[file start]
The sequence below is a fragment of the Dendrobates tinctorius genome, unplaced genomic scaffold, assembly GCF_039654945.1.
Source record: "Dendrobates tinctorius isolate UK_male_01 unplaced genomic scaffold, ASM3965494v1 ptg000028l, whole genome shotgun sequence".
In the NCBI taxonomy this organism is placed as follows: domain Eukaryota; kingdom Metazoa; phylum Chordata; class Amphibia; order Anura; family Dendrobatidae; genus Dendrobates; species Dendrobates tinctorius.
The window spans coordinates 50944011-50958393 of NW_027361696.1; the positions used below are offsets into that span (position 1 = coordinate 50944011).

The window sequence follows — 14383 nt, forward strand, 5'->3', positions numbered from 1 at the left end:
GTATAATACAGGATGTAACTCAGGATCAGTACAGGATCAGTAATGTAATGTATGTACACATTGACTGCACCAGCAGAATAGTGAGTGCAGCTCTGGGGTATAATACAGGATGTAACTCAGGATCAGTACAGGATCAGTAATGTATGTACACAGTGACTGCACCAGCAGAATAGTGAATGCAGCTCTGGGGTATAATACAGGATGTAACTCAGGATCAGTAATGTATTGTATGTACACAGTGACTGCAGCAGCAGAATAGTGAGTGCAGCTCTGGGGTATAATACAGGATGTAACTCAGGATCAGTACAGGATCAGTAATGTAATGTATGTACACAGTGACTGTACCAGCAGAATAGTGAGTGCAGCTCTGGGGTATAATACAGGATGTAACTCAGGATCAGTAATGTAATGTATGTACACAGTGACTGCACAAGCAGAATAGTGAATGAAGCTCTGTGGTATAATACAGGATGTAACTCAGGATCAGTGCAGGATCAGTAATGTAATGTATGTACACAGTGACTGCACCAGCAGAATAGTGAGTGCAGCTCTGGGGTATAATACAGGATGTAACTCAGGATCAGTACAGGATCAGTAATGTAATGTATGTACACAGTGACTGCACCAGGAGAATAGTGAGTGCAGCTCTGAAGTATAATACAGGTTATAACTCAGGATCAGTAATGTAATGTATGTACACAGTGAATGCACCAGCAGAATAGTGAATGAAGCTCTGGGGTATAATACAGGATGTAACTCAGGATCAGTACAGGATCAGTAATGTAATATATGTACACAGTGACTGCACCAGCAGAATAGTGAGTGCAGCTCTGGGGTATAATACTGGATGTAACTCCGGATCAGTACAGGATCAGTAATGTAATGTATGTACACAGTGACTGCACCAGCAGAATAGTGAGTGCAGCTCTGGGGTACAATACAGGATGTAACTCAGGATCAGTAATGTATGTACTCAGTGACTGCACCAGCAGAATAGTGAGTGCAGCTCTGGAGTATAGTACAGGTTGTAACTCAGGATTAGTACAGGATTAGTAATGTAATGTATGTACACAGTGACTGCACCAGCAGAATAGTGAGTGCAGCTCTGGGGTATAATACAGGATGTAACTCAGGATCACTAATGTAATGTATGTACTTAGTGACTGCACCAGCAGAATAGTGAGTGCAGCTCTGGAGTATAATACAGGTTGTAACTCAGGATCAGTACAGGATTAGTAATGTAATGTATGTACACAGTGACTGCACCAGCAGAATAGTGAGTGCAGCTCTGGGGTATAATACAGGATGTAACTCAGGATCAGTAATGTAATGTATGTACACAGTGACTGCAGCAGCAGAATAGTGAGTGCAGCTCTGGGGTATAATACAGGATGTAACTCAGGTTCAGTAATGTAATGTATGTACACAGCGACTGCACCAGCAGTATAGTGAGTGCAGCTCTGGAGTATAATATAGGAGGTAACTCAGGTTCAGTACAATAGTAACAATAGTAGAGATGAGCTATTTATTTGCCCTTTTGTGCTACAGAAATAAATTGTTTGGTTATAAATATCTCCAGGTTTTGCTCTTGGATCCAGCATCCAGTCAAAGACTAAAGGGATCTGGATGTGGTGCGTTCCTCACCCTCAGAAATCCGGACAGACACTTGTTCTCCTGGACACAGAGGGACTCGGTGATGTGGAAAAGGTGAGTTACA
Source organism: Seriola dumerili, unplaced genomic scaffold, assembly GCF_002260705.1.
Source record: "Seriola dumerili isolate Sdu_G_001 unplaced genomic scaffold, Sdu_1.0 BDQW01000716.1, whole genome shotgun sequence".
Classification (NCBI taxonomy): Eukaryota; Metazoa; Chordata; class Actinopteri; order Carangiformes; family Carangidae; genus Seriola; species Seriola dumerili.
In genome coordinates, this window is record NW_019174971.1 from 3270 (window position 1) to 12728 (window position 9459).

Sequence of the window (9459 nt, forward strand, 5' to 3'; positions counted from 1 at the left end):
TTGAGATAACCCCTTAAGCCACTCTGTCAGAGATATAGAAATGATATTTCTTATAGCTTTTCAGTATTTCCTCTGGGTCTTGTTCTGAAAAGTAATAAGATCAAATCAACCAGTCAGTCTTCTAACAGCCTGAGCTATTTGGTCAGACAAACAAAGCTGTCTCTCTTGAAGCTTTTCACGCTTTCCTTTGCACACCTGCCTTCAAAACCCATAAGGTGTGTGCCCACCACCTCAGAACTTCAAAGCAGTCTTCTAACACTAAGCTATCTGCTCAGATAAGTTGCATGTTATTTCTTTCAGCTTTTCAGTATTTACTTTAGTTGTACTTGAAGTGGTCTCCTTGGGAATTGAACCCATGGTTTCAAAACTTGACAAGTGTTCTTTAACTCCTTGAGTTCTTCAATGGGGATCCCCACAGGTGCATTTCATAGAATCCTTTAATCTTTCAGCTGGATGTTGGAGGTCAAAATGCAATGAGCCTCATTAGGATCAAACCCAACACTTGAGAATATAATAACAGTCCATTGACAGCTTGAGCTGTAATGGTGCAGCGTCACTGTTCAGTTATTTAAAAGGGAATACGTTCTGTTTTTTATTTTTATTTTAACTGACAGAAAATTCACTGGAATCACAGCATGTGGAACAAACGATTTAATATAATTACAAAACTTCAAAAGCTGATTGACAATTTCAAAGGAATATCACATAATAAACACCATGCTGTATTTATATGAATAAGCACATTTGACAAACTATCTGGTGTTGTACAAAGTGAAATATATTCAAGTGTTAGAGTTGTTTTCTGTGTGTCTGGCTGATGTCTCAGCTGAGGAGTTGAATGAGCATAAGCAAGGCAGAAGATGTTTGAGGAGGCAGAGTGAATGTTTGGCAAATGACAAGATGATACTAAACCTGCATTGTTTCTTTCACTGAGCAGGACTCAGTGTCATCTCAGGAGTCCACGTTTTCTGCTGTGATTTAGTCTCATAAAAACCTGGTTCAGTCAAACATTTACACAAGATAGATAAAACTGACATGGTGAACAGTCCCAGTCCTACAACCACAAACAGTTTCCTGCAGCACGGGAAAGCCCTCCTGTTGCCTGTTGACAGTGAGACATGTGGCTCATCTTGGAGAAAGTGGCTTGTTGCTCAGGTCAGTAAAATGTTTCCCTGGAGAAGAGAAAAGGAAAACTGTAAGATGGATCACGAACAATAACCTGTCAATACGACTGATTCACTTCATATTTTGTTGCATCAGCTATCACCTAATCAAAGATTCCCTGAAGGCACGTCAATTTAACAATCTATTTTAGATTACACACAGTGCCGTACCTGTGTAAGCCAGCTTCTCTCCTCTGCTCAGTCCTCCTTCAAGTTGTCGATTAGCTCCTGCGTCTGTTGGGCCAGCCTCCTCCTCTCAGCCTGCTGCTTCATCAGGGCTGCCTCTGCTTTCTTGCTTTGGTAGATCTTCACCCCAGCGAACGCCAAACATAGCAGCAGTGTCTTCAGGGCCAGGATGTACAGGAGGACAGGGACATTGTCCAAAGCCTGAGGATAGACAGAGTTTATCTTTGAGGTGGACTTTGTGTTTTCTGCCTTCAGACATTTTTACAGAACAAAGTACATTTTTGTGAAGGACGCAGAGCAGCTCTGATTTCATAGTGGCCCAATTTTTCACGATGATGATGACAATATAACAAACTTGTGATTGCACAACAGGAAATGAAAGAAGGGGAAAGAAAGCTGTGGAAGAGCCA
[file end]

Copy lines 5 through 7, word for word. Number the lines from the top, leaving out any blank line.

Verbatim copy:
The window sequence follows — 14383 nt, forward strand, 5'->3', positions numbered from 1 at the left end:
GTATAATACAGGATGTAACTCAGGATCAGTACAGGATCAGTAATGTAATGTATGTACACATTGACTGCACCAGCAGAATAGTGAGTGCAGCTCTGGGGTATAATACAGGATGTAACTCAGGATCAGTACAGGATCAGTAATGTATGTACACAGTGACTGCACCAGCAGAATAGTGAATGCAGCTCTGGGGTATAATACAGGATGTAACTCAGGATCAGTAATGTATTGTATGTACACAGTGACTGCAGCAGCAGAATAGTGAGTGCAGCTCTGGGGTATAATACAGGATGTAACTCAGGATCAGTACAGGATCAGTAATGTAATGTATGTACACAGTGACTGTACCAGCAGAATAGTGAGTGCAGCTCTGGGGTATAATACAGGATGTAACTCAGGATCAGTAATGTAATGTATGTACACAGTGACTGCACAAGCAGAATAGTGAATGAAGCTCTGTGGTATAATACAGGATGTAACTCAGGATCAGTGCAGGATCAGTAATGTAATGTATGTACACAGTGACTGCACCAGCAGAATAGTGAGTGCAGCTCTGGGGTATAATACAGGATGTAACTCAGGATCAGTACAGGATCAGTAATGTAATGTATGTACACAGTGACTGCACCAGGAGAATAGTGAGTGCAGCTCTGAAGTATAATACAGGTTATAACTCAGGATCAGTAATGTAATGTATGTACACAGTGAATGCACCAGCAGAATAGTGAATGAAGCTCTGGGGTATAATACAGGATGTAACTCAGGATCAGTACAGGATCAGTAATGTAATATATGTACACAGTGACTGCACCAGCAGAATAGTGAGTGCAGCTCTGGGGTATAATACTGGATGTAACTCCGGATCAGTACAGGATCAGTAATGTAATGTATGTACACAGTGACTGCACCAGCAGAATAGTGAGTGCAGCTCTGGGGTACAATACAGGATGTAACTCAGGATCAGTAATGTATGTACTCAGTGACTGCACCAGCAGAATAGTGAGTGCAGCTCTGGAGTATAGTACAGGTTGTAACTCAGGATTAGTACAGGATTAGTAATGTAATGTATGTACACAGTGACTGCACCAGCAGAATAGTGAGTGCAGCTCTGGGGTATAATACAGGATGTAACTCAGGATCACTAATGTAATGTATGTACTTAGTGACTGCACCAGCAGAATAGTGAGTGCAGCTCTGGAGTATAATACAGGTTGTAACTCAGGATCAGTACAGGATTAGTAATGTAATGTATGTACACAGTGACTGCACCAGCAGAATAGTGAGTGCAGCTCTGGGGTATAATACAGGATGTAACTCAGGATCAGTAATGTAATGTATGTACACAGTGACTGCAGCAGCAGAATAGTGAGTGCAGCTCTGGGGTATAATACAGGATGTAACTCAGGTTCAGTAATGTAATGTATGTACACAGCGACTGCACCAGCAGTATAGTGAGTGCAGCTCTGGAGTATAATATAGGAGGTAACTCAGGTTCAGTACAATAGTAACAATAGTAGAGATGAGCTATTTATTTGCCCTTTTGTGCTACAGAAATAAATTGTTTGGTTATAAATATCTCCAGGTTTTGCTCTTGGATCCAGCATCCAGTCAAAGACTAAAGGGATCTGGATGTGGTGCGTTCCTCACCCTCAGAAATCCGGACAGACACTTGTTCTCCTGGACACAGAGGGACTCGGTGATGTGGAAAAGGTGAGTTACA
Source organism: Seriola dumerili, unplaced genomic scaffold, assembly GCF_002260705.1.